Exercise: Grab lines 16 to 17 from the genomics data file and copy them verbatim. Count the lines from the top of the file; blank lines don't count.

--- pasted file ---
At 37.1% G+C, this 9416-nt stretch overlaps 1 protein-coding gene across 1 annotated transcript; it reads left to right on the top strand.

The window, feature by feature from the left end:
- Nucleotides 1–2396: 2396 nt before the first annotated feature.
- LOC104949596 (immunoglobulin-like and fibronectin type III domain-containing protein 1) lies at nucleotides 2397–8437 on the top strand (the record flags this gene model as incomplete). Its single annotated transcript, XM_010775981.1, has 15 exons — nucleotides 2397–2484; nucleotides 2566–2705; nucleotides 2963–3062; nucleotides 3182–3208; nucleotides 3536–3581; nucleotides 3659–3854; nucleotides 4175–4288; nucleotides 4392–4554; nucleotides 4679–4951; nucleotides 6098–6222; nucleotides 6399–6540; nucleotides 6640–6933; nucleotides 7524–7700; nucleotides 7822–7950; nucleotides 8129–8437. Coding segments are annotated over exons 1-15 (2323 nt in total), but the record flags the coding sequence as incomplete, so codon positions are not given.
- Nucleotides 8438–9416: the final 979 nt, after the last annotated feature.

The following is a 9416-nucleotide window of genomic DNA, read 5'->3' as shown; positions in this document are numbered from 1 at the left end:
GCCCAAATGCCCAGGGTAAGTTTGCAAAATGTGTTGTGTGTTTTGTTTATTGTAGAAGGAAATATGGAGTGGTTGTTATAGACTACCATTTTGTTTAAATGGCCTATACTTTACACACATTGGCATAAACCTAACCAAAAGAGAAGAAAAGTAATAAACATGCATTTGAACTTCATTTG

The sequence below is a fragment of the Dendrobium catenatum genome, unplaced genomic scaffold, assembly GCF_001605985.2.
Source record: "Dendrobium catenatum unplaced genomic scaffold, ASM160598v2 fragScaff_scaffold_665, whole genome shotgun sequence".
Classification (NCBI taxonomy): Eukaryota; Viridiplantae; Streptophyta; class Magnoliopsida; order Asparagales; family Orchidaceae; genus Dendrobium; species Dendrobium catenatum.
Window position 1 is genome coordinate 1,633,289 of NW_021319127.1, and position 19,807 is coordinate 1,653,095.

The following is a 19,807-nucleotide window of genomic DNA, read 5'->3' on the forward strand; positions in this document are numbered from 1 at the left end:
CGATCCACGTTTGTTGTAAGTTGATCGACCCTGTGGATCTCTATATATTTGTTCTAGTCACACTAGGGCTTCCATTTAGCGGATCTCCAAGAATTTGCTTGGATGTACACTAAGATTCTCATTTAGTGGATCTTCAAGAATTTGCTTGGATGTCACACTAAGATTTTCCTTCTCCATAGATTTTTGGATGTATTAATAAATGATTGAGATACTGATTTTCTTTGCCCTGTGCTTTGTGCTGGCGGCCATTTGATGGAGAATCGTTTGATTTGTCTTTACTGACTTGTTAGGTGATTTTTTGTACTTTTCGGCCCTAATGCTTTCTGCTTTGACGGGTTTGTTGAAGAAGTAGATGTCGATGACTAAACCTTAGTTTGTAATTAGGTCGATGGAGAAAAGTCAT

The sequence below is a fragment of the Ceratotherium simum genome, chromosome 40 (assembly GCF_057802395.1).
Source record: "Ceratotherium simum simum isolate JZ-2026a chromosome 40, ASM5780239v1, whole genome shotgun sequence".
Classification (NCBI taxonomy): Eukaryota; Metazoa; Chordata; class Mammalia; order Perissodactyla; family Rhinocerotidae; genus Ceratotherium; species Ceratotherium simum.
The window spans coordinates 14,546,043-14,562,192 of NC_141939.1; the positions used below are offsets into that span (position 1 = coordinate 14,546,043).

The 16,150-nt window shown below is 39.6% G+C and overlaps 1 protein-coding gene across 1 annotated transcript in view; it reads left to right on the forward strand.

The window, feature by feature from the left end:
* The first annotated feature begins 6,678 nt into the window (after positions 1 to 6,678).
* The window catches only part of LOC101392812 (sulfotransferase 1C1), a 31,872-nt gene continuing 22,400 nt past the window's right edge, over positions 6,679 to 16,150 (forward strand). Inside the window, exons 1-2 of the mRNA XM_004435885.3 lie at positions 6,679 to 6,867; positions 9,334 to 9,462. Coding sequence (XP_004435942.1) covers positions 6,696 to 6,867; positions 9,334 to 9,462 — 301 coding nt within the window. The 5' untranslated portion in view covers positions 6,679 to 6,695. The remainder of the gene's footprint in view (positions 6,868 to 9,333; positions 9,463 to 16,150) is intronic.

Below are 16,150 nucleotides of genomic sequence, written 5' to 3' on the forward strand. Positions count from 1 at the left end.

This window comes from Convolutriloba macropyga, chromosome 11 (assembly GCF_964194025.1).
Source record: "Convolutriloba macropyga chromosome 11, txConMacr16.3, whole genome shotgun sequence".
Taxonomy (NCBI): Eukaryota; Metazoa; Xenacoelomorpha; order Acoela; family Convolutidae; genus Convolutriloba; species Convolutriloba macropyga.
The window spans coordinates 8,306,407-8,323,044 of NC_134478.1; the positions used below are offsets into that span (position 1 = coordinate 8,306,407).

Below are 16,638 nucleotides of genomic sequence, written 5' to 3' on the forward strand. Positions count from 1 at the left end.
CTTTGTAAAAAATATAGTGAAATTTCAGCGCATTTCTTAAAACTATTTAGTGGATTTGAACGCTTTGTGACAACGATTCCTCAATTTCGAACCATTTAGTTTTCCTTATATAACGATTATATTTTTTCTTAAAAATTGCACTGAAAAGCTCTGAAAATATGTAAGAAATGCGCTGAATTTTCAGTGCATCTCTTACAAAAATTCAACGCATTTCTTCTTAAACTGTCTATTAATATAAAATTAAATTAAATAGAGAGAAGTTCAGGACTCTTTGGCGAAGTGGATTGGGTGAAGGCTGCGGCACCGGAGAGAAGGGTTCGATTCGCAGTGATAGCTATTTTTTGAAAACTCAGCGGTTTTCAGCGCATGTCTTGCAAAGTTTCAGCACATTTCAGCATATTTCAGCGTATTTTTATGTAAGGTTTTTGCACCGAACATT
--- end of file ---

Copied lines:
Classification (NCBI taxonomy): Eukaryota; Metazoa; Chordata; class Mammalia; order Perissodactyla; family Rhinocerotidae; genus Ceratotherium; species Ceratotherium simum.
The window spans coordinates 14,546,043-14,562,192 of NC_141939.1; the positions used below are offsets into that span (position 1 = coordinate 14,546,043).